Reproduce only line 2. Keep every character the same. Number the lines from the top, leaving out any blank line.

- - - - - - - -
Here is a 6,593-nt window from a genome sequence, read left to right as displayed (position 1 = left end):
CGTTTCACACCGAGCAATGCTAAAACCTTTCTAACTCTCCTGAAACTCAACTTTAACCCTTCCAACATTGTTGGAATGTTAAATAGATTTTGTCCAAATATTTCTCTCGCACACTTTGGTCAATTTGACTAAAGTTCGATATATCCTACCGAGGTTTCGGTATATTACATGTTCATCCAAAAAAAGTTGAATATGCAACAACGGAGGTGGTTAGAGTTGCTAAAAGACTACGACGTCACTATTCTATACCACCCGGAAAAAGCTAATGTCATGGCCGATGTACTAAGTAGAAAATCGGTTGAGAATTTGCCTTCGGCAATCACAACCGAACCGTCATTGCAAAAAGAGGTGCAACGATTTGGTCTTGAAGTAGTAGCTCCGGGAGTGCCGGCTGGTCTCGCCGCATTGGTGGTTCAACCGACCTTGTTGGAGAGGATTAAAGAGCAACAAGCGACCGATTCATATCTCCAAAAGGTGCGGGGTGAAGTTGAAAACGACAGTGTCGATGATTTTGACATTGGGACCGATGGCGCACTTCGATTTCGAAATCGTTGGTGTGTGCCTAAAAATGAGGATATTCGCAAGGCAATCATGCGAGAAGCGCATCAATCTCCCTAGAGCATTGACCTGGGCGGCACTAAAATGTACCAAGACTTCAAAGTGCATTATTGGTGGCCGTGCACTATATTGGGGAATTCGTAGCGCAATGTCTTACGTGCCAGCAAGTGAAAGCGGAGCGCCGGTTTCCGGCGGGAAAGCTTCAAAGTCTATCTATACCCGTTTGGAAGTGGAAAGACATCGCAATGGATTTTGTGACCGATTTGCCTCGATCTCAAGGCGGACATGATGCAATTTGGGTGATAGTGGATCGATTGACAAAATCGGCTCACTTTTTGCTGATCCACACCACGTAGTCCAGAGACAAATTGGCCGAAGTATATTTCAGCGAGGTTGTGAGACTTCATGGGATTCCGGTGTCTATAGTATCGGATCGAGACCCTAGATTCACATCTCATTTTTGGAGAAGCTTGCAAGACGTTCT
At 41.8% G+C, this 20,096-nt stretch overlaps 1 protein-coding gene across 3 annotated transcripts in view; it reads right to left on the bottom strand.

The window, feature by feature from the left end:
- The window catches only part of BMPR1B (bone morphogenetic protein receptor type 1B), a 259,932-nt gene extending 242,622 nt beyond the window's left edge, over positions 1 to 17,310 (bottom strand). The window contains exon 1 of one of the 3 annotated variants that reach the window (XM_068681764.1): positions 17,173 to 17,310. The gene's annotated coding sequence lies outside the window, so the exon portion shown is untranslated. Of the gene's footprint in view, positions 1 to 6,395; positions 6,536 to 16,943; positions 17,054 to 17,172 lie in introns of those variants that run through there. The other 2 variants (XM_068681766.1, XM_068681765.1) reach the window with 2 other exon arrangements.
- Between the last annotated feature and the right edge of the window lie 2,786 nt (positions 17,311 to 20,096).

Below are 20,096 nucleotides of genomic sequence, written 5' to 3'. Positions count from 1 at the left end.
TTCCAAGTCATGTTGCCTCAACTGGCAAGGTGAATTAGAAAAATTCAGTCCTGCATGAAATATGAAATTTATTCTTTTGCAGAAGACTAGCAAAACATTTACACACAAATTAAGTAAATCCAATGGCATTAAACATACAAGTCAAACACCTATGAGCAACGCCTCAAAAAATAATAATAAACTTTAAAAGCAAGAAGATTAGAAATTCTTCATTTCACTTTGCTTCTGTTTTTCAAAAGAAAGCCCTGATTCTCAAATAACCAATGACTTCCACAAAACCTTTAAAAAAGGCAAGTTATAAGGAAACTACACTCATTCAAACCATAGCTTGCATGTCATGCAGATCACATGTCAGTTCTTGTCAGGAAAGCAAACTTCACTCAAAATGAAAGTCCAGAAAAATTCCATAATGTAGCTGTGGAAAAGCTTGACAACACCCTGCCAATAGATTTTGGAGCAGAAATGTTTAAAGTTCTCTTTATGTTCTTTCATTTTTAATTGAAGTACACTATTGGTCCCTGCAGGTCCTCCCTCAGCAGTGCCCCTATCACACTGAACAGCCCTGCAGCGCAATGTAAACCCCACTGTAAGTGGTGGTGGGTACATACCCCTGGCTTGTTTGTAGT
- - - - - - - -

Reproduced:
CGTTTCACACCGAGCAATGCTAAAACCTTTCTAACTCTCCTGAAACTCAACTTTAACCCTTCCAACATTGTTGGAATGTTAAATAGATTTTGTCCAAATATTTCTCTCGCACACTTTGGTCAATTTGACTAAAGTTCGATATATCCTACCGAGGTTTCGGTATATTACATGTTCATCCAAAAAAAGTTGAATATGCAACAACGGAGGTGGTTAGAGTTGCTAAAAGACTACGACGTCACTATTCTATACCACCCGGAAAAAGCTAATGTCATGGCCGATGTACTAAGTAGAAAATCGGTTGAGAATTTGCCTTCGGCAATCACAACCGAACCGTCATTGCAAAAAGAGGTGCAACGATTTGGTCTTGAAGTAGTAGCTCCGGGAGTGCCGGCTGGTCTCGCCGCATTGGTGGTTCAACCGACCTTGTTGGAGAGGATTAAAGAGCAACAAGCGACCGATTCATATCTCCAAAAGGTGCGGGGTGAAGTTGAAAACGACAGTGTCGATGATTTTGACATTGGGACCGATGGCGCACTTCGATTTCGAAATCGTTGGTGTGTGCCTAAAAATGAGGATATTCGCAAGGCAATCATGCGAGAAGCGCATCAATCTCCCTAGAGCATTGACCTGGGCGGCACTAAAATGTACCAAGACTTCAAAGTGCATTATTGGTGGCCGTGCACTATATTGGGGAATTCGTAGCGCAATGTCTTACGTGCCAGCAAGTGAAAGCGGAGCGCCGGTTTCCGGCGGGAAAGCTTCAAAGTCTATCTATACCCGTTTGGAAGTGGAAAGACATCGCAATGGATTTTGTGACCGATTTGCCTCGATCTCAAGGCGGACATGATGCAATTTGGGTGATAGTGGATCGATTGACAAAATCGGCTCACTTTTTGCTGATCCACACCACGTAGTCCAGAGACAAATTGGCCGAAGTATATTTCAGCGAGGTTGTGAGACTTCATGGGATTCCGGTGTCTATAGTATCGGATCGAGACCCTAGATTCACATCTCATTTTTGGAGAAGCTTGCAAGACGTTCT